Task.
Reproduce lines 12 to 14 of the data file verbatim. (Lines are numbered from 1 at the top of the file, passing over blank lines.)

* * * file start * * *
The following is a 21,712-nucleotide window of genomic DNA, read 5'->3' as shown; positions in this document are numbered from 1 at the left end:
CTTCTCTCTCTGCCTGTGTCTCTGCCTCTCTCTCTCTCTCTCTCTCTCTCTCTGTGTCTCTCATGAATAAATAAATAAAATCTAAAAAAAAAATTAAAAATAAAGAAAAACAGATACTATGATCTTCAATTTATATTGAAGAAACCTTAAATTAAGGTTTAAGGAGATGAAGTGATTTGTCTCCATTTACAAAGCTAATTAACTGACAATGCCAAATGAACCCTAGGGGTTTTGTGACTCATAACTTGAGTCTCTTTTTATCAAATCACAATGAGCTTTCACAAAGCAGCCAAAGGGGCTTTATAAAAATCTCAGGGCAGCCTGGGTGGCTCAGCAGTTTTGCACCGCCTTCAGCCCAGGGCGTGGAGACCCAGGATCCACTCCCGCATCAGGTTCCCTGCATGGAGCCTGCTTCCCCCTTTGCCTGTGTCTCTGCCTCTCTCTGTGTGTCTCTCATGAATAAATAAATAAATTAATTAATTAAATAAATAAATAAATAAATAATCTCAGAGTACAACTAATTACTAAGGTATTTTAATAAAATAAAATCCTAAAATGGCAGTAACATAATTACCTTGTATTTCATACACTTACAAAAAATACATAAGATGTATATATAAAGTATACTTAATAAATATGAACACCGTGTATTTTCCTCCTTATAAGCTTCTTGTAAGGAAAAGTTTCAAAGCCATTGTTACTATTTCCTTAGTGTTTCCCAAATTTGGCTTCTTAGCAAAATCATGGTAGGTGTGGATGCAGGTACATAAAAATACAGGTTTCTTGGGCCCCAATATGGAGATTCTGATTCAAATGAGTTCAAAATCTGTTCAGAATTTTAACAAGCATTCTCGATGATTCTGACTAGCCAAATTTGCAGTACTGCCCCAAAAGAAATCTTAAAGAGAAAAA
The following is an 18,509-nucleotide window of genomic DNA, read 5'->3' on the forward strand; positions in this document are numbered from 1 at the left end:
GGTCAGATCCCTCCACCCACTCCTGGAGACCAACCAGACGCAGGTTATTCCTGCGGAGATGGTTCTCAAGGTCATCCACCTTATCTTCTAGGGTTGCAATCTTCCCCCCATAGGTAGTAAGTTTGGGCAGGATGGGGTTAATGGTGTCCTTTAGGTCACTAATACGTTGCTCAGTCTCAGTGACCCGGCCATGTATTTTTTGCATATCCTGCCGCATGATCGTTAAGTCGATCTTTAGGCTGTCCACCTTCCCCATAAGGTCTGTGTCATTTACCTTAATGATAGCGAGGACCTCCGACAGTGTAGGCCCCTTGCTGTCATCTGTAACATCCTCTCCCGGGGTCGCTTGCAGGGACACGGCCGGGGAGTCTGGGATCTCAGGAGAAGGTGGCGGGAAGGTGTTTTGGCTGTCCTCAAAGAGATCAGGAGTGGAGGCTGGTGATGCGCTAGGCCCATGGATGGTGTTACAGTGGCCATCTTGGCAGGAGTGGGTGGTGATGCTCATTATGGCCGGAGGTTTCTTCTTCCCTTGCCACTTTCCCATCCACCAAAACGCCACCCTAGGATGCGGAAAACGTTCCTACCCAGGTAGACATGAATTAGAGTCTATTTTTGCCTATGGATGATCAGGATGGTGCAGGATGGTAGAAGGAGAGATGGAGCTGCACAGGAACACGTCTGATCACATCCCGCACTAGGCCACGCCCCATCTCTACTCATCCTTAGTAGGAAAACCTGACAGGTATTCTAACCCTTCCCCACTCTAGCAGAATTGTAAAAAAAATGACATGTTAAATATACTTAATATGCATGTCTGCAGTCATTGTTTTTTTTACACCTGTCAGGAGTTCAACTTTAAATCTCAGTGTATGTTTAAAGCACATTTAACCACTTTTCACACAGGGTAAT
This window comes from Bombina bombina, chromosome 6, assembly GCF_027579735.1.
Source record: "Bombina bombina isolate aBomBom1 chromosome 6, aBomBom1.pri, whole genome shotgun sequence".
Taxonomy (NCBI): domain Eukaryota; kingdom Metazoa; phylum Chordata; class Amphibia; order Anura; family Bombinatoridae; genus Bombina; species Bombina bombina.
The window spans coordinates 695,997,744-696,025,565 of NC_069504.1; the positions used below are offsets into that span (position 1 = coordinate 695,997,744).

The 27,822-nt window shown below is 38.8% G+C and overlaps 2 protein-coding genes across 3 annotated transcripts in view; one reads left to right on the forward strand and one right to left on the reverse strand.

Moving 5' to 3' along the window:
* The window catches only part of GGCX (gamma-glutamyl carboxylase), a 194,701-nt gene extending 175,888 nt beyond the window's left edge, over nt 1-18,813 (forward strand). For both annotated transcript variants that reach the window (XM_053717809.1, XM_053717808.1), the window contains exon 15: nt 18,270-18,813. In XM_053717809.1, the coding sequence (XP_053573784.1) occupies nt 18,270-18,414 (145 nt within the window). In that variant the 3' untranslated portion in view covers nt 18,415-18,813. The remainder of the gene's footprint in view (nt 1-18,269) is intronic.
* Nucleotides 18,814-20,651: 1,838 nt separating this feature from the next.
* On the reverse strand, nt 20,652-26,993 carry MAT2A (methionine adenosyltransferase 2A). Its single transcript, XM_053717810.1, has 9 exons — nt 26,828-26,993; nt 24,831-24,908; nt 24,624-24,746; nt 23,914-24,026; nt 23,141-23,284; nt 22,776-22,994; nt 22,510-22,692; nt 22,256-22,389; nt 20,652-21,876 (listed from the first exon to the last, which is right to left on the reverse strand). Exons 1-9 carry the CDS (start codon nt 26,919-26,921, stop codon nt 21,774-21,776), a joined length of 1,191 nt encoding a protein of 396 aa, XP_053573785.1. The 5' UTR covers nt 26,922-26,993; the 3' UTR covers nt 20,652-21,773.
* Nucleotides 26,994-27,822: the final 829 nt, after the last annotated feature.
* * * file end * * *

* Nucleotides 18,814-20,651: 1,838 nt separating this feature from the next.
* On the reverse strand, nt 20,652-26,993 carry MAT2A (methionine adenosyltransferase 2A). Its single transcript, XM_053717810.1, has 9 exons — nt 26,828-26,993; nt 24,831-24,908; nt 24,624-24,746; nt 23,914-24,026; nt 23,141-23,284; nt 22,776-22,994; nt 22,510-22,692; nt 22,256-22,389; nt 20,652-21,876 (listed from the first exon to the last, which is right to left on the reverse strand). Exons 1-9 carry the CDS (start codon nt 26,919-26,921, stop codon nt 21,774-21,776), a joined length of 1,191 nt encoding a protein of 396 aa, XP_053573785.1. The 5' UTR covers nt 26,922-26,993; the 3' UTR covers nt 20,652-21,773.
* Nucleotides 26,994-27,822: the final 829 nt, after the last annotated feature.